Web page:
Clearing the Oldest Patent Applications

Patrick Anderson (PatentCalls and GametimeIP) pointed me to an interesting discussion on the just_n_examiner website regarding a USPTO initiative called COPA – Clearing the Oldest Patent Applications.

In a recent memorandum to examiners, USPTO Patent Commissioner Robert Stoll re-emphasized the medium-term goal of issuing an Office Action within 10 months of patent application filing. Stoll then introduced an interim goal: that by September 30, 2011 (end of FY2011), every application filed on or before June 7, 2009 should at least have received an initial Office Action.

Toward this end, we are officially starting a major initiative called “Clearing the Oldest Patent Applications” (COPA) beginning in the second half of Fiscal Year 2011 to reduce pendency by eliminating the backlog of our oldest unexamined new applications —those with filing dates on or before June 7, 2009. As of the end of February, there are still 233,780 applications in this category.

If successful, the result of COPA will be that all applications more than 28 months old will have been (at least initially) examined. One approach that the Office is taking to reach this goal is to share resources between technology centers.

Through the COPA initiative, we will carefully look at our old case backlogs, and rebalance workloads by sharing resources both within and across Technology Centers (TC). Workloads will be rebalanced by identifying technological overlaps between art units and TCs thereby matching backlog applications to available resources. Only by rebalancing the current workload can we significantly eliminate our oldest cases and move toward an average 10-month first Office action pendency.

Reshuffling the Deck Chairs: Commissioner Stoll has also directed examiners to focus attention on applications with an “actual filing date of June 7, 2009 or earlier.” Of course, the Office has a limited throughput, and simply refocusing attention on un-examined cases will take attention away from in-process applications. Thus, in the short-run, the PTO may be slower in responding to an RCE or other applicant submission.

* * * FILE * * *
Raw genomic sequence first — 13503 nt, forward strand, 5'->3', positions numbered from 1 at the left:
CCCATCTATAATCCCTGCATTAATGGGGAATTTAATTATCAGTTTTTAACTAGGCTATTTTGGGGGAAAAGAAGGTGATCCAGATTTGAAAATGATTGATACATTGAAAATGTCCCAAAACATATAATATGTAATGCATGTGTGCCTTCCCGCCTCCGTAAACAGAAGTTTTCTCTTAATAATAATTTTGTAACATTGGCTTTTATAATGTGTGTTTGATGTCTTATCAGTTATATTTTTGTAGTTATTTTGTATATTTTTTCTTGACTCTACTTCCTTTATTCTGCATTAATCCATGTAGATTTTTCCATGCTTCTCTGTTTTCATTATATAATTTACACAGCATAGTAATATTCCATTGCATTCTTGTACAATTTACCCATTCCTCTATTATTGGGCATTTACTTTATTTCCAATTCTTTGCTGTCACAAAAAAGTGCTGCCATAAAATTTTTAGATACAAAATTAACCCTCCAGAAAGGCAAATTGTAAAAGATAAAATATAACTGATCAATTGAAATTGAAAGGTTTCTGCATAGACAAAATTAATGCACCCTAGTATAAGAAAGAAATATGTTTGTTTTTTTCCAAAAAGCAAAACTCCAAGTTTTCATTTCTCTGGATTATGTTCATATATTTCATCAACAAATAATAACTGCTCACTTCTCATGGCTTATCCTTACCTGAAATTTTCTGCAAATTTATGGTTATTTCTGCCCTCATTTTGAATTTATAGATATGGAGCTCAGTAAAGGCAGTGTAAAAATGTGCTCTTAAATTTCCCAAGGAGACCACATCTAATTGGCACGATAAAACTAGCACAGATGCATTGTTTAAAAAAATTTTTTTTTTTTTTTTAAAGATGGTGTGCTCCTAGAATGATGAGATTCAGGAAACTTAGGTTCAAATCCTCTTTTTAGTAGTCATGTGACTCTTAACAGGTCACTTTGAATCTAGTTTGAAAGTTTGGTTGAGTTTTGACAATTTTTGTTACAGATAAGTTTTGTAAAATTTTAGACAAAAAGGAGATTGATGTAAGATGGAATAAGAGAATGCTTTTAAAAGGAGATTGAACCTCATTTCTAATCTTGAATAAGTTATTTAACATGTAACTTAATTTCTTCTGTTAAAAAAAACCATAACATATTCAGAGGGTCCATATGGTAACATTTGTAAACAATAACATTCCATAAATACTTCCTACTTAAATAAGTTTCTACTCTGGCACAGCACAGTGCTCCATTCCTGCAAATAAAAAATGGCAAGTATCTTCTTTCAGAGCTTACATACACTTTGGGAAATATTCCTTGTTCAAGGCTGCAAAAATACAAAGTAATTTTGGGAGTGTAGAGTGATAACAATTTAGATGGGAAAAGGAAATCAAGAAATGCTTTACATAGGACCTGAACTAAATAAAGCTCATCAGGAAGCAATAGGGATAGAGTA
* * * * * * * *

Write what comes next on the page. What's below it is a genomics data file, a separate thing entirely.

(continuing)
In the longer-term, the USPTO is focusing on hiring additional examiners and information technology efficiencies – both of which are intended to increase throughput across the board. Those initiatives, however are dependent upon Congress allowing the PTO to increase its fees and corresponding budgetary expenditures.

The full memorandum follows:

MEMORANDUM

UNITED STATES PATENT AND TRADEMARK OFFICE
COMMISSIONER FOR PATENTS

TO: All Patent Employees
FROM: Robert L. Stoll, Commissioner for Patents
SUBJECT: “Clearing the Oldest Patent Applications” (COPA)
MAR 10, 2011

One of our goals set forth in the 2010-2015 Strategic Plan is to reduce pendency to 10 months for a first Office action by 2014. Toward this end, we are officially starting a major initiative called “Clearing the Oldest Patent Applications” (COPA) beginning in the second half of Fiscal Year 2011 to reduce pendency by eliminating the backlog of our oldest unexamined new applications —those with filing dates on or before June 7, 2009. As of the end of February, there are still 233,780 applications in this category.

As we looked for strategies to meet this goal, we analyzed our application distribution in relation to available resources. We found a high variability in backlog volume as compared to resources in some technology areas. Through the COPA initiative, we will carefully look at our old case backlogs, and rebalance workloads by sharing resources both within and across Technology Centers (TC). Workloads will be rebalanced by identifying technological overlaps between art units and TCs thereby matching backlog applications to available resources. Only by rebalancing the current workload can we significantly eliminate our oldest cases and move toward an average 10-month first Office action pendency.

You can help with this initiative by starting now to focus your efforts on applications within your dockets that have an actual filing date of June 7, 2009 or earlier. In the near future you will receive a questionnaire, developed in collaboration with POPA, designed to let us know if you have expertise or work experience in an area not currently in your docket, but where you can lend your expertise to areas where there may be a shortage of examiner resources. You can express your no obligation level of interest in taking on new cases in those areas where you have experience and ability. More generally, you can help us identify areas of technology that are closely related so that we can target areas for potential case transfer which will aid us in maintaining the level of quality of examination. Your assistance in completing this questionnaire will be very helpful in making the COPA initiative a success.